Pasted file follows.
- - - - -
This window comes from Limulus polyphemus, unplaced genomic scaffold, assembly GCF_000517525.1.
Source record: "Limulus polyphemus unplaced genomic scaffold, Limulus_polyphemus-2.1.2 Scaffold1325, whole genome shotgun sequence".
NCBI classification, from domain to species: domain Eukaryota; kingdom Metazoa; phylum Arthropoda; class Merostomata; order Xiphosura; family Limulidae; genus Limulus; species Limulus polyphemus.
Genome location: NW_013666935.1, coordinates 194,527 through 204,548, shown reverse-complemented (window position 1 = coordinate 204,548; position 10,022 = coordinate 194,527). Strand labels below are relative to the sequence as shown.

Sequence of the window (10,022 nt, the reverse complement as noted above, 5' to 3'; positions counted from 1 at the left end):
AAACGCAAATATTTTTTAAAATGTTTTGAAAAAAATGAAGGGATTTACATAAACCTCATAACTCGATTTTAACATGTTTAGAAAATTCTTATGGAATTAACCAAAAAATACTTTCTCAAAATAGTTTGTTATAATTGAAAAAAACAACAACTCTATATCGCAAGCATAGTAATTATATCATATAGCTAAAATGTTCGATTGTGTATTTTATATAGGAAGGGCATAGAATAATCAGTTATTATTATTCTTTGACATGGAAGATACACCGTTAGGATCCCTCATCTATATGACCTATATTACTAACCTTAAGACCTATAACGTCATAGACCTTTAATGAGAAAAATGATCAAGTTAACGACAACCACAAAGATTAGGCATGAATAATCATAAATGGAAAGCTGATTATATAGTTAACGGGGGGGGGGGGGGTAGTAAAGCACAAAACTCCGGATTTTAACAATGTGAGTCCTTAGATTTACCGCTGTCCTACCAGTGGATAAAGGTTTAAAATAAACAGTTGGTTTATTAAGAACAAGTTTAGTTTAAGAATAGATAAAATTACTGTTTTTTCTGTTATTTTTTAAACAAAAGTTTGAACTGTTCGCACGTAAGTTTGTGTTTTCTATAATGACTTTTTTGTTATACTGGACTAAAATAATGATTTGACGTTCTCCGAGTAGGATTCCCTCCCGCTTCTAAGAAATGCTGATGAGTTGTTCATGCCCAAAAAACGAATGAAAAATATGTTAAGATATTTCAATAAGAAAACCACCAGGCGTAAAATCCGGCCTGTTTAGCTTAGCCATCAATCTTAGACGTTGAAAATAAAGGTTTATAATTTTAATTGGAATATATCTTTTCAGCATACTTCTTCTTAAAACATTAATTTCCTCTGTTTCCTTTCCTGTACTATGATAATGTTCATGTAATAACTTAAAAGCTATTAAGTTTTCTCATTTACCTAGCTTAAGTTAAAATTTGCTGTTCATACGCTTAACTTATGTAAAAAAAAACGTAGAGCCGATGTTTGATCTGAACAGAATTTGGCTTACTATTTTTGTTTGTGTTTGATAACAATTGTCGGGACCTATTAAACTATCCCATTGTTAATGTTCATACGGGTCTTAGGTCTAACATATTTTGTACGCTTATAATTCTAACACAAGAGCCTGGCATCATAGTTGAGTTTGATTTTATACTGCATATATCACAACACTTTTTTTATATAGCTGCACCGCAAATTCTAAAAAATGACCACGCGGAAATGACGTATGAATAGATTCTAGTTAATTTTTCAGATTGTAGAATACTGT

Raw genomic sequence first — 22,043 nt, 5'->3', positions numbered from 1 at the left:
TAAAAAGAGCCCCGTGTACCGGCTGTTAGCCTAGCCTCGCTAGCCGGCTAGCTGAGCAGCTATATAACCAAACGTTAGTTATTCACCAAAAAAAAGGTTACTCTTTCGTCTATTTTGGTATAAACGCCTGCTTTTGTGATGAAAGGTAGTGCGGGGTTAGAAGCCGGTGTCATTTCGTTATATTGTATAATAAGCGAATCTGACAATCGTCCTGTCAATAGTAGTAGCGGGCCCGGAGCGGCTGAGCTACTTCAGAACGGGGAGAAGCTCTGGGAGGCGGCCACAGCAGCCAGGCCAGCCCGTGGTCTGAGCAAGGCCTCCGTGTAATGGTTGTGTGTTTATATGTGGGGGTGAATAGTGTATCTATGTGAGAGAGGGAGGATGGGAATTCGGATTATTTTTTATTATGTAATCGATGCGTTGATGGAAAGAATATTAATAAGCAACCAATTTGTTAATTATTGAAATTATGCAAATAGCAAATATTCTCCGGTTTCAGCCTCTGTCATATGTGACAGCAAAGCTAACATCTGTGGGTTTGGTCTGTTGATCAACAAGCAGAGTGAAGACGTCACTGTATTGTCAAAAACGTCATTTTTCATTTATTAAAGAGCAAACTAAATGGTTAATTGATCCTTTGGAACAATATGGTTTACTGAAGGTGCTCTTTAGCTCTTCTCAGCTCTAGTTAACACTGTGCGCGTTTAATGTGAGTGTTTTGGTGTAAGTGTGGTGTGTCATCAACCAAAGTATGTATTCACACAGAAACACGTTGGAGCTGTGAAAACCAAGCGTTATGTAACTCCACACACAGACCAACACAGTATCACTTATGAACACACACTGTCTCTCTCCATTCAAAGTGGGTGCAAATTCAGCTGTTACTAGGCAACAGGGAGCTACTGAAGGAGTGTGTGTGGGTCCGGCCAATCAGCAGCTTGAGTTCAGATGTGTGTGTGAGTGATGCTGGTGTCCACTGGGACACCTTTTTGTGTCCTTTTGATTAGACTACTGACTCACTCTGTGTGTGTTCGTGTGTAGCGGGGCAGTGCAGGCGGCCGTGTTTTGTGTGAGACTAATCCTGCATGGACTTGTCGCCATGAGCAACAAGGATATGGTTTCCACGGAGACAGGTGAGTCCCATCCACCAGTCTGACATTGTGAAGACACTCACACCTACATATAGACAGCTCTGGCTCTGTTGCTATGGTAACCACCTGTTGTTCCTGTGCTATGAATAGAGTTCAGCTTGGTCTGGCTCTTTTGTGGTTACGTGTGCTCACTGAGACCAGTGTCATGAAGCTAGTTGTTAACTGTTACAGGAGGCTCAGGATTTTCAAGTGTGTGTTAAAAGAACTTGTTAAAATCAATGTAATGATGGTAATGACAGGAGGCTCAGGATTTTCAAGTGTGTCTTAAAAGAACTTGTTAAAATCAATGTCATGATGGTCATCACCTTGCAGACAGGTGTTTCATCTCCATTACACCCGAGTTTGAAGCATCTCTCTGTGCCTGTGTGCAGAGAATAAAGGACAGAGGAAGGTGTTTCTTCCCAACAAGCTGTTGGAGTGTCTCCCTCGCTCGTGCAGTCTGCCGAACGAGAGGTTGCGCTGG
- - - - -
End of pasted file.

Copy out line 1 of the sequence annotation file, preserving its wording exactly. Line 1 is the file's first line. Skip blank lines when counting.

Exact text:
This window comes from Limulus polyphemus, unplaced genomic scaffold, assembly GCF_000517525.1.